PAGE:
You’ve proudly served your country and it’s finally time to settle down and buy that “forever home.” You’ve done your homework on where you want to live and now comes the fun part: house hunting. We have plenty of resources for you on how to find the right realtor and tips and tricks for choosing where to live after retirement. After duty station hopping every two to three years courtesy of military orders, we know homeownership might feel a little overwhelming — especially if you don’t have a giant stash of cash for a down payment (and if you do, congratulations and keep reading – there’s great information in here for you, too!). We’re here to help you understand how you can buy that first house after transitioning to civilian life.
Here are 3 paths to affordable homeownership after retirement.
1 . Loan options
Whether you have the recommended 20% of your prospective home’s value for a down payment or if you have $0 in hand, there is a loan option for you. Typically, veterans pursue one of three loan options: conventional, VA, or USDA.
A conventional loan is one that isn’t backed by a government agency. These types of loans are offered through credit unions, banks and other financial institutions. While most want you to have that magical 20% for a down payment, you can find offers for significantly lower – just know there are terms attached (for example, you may have to pay a private mortgage insurance which can cost up to 1.5% of the loan amount, annually). Conventional loans are typically for 30 years, but depending on the lending institution and factors like your credit score and down payment, you can find other options. Be sure to explore every possibility with your lender to understand any hidden fees and all of the terms.
Perhaps the most popular option in the military community is the ever-loved VA Loan. The VA Loan is a $0 down mortgage, which is partially or fully-backed by the Department of Veterans Affairs (but still issued through a financial institution). Remember how we talked about having to pay a mortgage insurance fee with a conventional loan? With the VA loan, the VA is basically saying, “yeah, we can vouch for that guy and if he doesn’t pay it, we can withhold his paycheck or benefits, or at the very least, we will hunt him down.” There’s more to it, of course, but being pre-qualified for a VA Loan gives the buyer a special “guarantee” sellers love. As with any military order or decree, there are plenty of rules attached to it: it has to be for a primary residence (not that beach house in Miami), only in extenuating circumstances can you have two open VA Loans at a time (although you absolutely can pay one off and then get another!), and it’s for “move-in ready” homes. The historic church which you can absolutely picture as a quaint, renovated cottage may not qualify. To learn more about the VA Loan, click here.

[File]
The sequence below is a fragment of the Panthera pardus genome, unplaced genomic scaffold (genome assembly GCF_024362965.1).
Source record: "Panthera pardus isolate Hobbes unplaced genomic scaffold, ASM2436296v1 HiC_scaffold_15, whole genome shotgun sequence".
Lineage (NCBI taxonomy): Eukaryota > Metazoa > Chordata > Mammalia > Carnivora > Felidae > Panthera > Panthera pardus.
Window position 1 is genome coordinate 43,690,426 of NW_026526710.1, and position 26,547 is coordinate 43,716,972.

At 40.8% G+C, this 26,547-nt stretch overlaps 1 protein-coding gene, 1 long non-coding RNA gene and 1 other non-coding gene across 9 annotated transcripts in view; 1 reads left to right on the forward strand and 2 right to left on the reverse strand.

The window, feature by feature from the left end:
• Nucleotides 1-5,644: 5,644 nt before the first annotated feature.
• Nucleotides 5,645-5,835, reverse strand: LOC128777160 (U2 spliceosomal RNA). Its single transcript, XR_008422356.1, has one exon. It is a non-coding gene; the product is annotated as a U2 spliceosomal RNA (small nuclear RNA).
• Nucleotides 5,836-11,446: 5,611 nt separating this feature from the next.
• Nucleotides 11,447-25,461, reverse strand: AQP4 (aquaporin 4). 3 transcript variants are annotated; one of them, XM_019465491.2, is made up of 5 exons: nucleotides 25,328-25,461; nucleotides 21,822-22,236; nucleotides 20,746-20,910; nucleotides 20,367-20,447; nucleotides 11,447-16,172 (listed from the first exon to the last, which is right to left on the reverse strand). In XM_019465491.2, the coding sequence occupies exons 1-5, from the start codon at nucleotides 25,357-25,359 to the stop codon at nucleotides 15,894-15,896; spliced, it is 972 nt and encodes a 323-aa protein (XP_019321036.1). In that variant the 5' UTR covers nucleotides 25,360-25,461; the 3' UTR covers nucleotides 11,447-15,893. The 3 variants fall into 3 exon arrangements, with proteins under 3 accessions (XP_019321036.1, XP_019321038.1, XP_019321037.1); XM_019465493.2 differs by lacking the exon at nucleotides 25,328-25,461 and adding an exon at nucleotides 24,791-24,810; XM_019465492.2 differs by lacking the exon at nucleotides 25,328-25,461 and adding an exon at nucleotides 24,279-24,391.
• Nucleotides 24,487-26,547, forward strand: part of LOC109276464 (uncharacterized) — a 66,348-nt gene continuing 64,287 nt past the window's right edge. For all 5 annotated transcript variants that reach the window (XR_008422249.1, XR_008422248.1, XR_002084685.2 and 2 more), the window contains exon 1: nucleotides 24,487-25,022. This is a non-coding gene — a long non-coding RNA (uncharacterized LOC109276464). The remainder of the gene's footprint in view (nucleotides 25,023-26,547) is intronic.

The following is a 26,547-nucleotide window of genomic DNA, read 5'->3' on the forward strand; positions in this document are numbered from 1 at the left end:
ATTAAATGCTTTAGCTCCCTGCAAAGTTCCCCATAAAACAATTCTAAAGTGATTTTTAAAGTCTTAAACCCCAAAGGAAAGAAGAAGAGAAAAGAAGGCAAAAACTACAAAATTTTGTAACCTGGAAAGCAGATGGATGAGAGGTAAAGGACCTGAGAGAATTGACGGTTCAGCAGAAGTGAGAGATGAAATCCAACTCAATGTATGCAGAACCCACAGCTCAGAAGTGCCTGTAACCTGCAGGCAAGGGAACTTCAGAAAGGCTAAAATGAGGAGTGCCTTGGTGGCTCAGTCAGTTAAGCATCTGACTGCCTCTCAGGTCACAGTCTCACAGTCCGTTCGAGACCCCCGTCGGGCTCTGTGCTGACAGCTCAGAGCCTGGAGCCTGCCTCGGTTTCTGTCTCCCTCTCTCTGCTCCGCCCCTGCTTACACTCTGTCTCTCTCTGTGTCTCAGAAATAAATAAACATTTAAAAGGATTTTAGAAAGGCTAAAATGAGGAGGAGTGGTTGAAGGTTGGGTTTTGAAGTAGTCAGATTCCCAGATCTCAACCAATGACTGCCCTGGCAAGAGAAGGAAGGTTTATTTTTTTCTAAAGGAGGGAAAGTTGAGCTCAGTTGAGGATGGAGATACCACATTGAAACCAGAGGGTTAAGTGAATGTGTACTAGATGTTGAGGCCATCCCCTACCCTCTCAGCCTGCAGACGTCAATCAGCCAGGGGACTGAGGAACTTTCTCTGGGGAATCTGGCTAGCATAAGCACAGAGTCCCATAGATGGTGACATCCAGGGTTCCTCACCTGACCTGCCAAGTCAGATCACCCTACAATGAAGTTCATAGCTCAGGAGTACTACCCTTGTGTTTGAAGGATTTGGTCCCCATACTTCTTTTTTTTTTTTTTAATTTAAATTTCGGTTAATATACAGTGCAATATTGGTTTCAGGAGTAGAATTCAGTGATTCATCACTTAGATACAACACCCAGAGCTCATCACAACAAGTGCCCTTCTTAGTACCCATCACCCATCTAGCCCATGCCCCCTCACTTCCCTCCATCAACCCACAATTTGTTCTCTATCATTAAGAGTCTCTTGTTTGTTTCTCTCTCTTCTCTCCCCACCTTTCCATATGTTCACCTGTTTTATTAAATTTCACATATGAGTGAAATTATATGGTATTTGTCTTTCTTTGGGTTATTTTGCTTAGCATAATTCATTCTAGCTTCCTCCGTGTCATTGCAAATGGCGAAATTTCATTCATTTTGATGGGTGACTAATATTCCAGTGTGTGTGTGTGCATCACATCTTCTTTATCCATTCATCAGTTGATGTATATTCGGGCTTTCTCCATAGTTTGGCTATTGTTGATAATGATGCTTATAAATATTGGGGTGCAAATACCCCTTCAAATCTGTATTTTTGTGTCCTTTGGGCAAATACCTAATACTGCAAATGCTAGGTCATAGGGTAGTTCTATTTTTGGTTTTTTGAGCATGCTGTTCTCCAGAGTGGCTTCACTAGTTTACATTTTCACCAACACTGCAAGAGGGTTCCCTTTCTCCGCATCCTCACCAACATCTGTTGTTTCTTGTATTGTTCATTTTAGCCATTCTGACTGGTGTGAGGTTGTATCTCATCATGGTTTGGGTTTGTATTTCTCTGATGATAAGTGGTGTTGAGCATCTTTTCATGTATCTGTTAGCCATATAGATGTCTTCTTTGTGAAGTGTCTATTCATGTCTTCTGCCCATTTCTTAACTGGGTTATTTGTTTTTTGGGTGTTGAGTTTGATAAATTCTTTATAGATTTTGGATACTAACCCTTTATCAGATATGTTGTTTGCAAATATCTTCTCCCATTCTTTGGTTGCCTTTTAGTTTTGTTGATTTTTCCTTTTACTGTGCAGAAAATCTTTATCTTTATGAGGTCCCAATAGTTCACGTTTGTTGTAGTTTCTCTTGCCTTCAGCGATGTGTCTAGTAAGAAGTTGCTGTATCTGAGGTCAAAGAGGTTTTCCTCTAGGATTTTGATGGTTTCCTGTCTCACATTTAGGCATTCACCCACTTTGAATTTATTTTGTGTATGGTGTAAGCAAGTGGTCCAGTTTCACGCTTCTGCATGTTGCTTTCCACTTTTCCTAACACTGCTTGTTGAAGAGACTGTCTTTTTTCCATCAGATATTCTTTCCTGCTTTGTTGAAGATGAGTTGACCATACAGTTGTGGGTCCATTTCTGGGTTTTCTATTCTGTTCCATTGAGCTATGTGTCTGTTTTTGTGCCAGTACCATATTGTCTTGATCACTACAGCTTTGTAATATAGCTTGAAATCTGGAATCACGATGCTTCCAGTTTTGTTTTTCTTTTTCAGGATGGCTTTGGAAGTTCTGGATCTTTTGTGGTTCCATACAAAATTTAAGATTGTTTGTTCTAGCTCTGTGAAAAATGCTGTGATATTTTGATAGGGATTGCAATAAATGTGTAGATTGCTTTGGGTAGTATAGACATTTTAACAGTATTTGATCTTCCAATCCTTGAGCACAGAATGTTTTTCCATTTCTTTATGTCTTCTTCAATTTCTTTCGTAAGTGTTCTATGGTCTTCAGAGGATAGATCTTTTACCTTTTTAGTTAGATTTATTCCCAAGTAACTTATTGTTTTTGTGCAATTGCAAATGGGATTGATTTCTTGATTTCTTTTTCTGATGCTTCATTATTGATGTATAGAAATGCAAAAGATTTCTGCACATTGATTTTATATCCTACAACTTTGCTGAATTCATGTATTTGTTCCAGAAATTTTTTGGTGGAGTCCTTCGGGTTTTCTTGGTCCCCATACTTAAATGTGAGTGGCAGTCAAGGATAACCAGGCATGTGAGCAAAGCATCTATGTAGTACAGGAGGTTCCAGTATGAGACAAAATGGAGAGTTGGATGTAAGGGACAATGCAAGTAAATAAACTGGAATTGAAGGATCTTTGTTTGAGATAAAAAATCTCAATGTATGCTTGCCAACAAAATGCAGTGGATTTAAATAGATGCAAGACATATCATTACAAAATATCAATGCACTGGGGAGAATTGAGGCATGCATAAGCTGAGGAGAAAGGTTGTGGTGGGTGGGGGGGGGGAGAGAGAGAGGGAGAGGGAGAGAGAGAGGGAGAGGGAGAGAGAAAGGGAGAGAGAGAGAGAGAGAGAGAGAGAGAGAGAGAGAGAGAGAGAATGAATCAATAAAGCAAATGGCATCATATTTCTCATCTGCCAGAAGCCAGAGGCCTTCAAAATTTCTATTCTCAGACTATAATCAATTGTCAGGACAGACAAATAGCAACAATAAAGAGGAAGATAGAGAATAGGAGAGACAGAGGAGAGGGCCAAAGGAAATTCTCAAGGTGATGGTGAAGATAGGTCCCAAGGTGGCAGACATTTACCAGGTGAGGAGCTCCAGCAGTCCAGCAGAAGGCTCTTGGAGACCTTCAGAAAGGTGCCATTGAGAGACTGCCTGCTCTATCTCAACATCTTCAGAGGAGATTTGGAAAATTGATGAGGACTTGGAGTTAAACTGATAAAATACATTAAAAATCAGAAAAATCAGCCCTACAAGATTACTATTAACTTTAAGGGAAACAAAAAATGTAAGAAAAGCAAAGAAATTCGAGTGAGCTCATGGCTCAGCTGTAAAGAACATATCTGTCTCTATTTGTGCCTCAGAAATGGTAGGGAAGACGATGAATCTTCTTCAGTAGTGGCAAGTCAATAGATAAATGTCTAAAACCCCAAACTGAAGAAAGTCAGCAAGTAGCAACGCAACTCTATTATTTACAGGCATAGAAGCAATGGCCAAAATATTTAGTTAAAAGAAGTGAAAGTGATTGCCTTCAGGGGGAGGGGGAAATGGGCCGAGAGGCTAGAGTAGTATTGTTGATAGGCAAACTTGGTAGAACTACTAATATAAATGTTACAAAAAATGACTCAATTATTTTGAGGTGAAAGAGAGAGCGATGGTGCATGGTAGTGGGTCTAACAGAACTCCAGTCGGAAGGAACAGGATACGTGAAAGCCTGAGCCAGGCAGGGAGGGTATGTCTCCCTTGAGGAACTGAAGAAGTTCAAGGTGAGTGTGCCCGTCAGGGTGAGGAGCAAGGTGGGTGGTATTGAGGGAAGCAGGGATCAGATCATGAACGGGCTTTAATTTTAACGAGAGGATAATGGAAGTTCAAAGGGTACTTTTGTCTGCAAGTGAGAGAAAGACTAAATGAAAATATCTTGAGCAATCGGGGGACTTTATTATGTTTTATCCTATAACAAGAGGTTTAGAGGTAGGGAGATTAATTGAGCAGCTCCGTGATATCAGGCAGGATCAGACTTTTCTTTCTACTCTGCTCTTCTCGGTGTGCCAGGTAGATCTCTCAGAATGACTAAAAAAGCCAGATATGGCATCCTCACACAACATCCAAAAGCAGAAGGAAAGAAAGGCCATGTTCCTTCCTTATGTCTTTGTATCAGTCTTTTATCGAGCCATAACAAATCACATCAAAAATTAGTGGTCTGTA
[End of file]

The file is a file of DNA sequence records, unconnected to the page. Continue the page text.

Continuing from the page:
Lesser known than a conventional or VA Loan is the USDA Loan. This loan is offered through the United States Department of Agriculture. According to USDA, this loan is a low-interest mortgage with zero down payments designed for low-income Americans who don’t have good enough credit to qualify for traditional mortgages. You must use a USDA loan to buy a home in a designated area that covers several rural and suburban locations.
2. Specialty programs
Specialty programs are like the coupon code of home buying. With a little bit of research and some work, you can find incredible tax breaks and incentives as a first-time home buyer. For example, the PCSgrades Cash Back Rewards program offers $350 – $7,500 cash back when you work with a military-friendly real estate agent to buy or sell a home. You can use this program whether or not you’re a first-time home buyer!
There are a plethora of grants and specialized loan programs available to first-time home buyers throughout the United States. These types of programs can offer assistance with closing costs, deferred payments and other types of building grants. Research here to see what’s offered in your area.
3. Good Neighbor Next Door
For veterans who transition into law enforcement or a first responder position, Housing and Urban Development has an incredible incentive for homebuyers through their Good Neighbor Next Door program.
Law enforcement officers, teachers (pre-Kindergarten through 12th grade) firefighters and emergency medical technicians can contribute to community revitalization while becoming homeowners through HUD’s Good Neighbor Next Door Sales Program. HUD offers a substantial incentive in the form of a discount of 50% from the list price of the home. In return, an eligible buyer must commit to live in the property for 36 months as his/her principal residence.
Whether you do a traditional loan or find your forever home through a specialty program, homeownership is more affordable and attainable than you think. Do your research and let PCSgrades help you every step of the way.
By PCSgrades Staff